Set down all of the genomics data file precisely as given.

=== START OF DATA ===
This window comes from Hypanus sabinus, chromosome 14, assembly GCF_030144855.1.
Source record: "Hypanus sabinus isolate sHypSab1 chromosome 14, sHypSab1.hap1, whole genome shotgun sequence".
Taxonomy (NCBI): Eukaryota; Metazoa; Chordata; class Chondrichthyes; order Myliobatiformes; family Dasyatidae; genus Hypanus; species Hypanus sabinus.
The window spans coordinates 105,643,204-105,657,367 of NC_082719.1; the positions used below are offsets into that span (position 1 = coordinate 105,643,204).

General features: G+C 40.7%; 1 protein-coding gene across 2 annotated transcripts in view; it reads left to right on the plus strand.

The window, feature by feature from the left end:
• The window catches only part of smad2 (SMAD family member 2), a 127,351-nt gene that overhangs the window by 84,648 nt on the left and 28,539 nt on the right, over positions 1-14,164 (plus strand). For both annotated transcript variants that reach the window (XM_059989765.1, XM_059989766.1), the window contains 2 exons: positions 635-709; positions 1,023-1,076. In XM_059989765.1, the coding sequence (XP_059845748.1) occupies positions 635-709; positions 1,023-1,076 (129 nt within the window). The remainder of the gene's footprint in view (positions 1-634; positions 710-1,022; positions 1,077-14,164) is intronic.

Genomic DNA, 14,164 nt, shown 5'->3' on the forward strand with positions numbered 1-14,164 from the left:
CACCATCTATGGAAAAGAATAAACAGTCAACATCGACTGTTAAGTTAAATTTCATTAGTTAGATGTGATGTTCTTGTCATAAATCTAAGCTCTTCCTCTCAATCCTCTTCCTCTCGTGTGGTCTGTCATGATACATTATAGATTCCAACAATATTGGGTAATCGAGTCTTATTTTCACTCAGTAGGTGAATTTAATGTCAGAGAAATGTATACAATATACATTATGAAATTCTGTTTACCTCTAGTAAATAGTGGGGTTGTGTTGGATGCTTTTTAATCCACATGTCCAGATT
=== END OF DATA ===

This window comes from Hypanus sabinus, chromosome 14, assembly GCF_030144855.1.
Source record: "Hypanus sabinus isolate sHypSab1 chromosome 14, sHypSab1.hap1, whole genome shotgun sequence".
Taxonomy (NCBI): Eukaryota; Metazoa; Chordata; class Chondrichthyes; order Myliobatiformes; family Dasyatidae; genus Hypanus; species Hypanus sabinus.
The window spans coordinates 105,643,204-105,657,367 of NC_082719.1; the positions used below are offsets into that span (position 1 = coordinate 105,643,204).

General features: G+C 40.7%; 1 protein-coding gene across 2 annotated transcripts in view; it reads left to right on the plus strand.

The window, feature by feature from the left end:
• The window catches only part of smad2 (SMAD family member 2), a 127,351-nt gene that overhangs the window by 84,648 nt on the left and 28,539 nt on the right, over positions 1-14,164 (plus strand). For both annotated transcript variants that reach the window (XM_059989765.1, XM_059989766.1), the window contains 2 exons: positions 635-709; positions 1,023-1,076. In XM_059989765.1, the coding sequence (XP_059845748.1) occupies positions 635-709; positions 1,023-1,076 (129 nt within the window). The remainder of the gene's footprint in view (positions 1-634; positions 710-1,022; positions 1,077-14,164) is intronic.

Genomic DNA, 14,164 nt, shown 5'->3' on the forward strand with positions numbered 1-14,164 from the left:
CACCATCTATGGAAAAGAATAAACAGTCAACATCGACTGTTAAGTTAAATTTCATTAGTTAGATGTGATGTTCTTGTCATAAATCTAAGCTCTTCCTCTCAATCCTCTTCCTCTCGTGTGGTCTGTCATGATACATTATAGATTCCAACAATATTGGGTAATCGAGTCTTATTTTCACTCAGTAGGTGAATTTAATGTCAGAGAAATGTATACAATATACATTATGAAATTCTGTTTACCTCTAGTAAATAGTGGGGTTGTGTTGGATGCTTTTTAATCCACATGTCCAGATT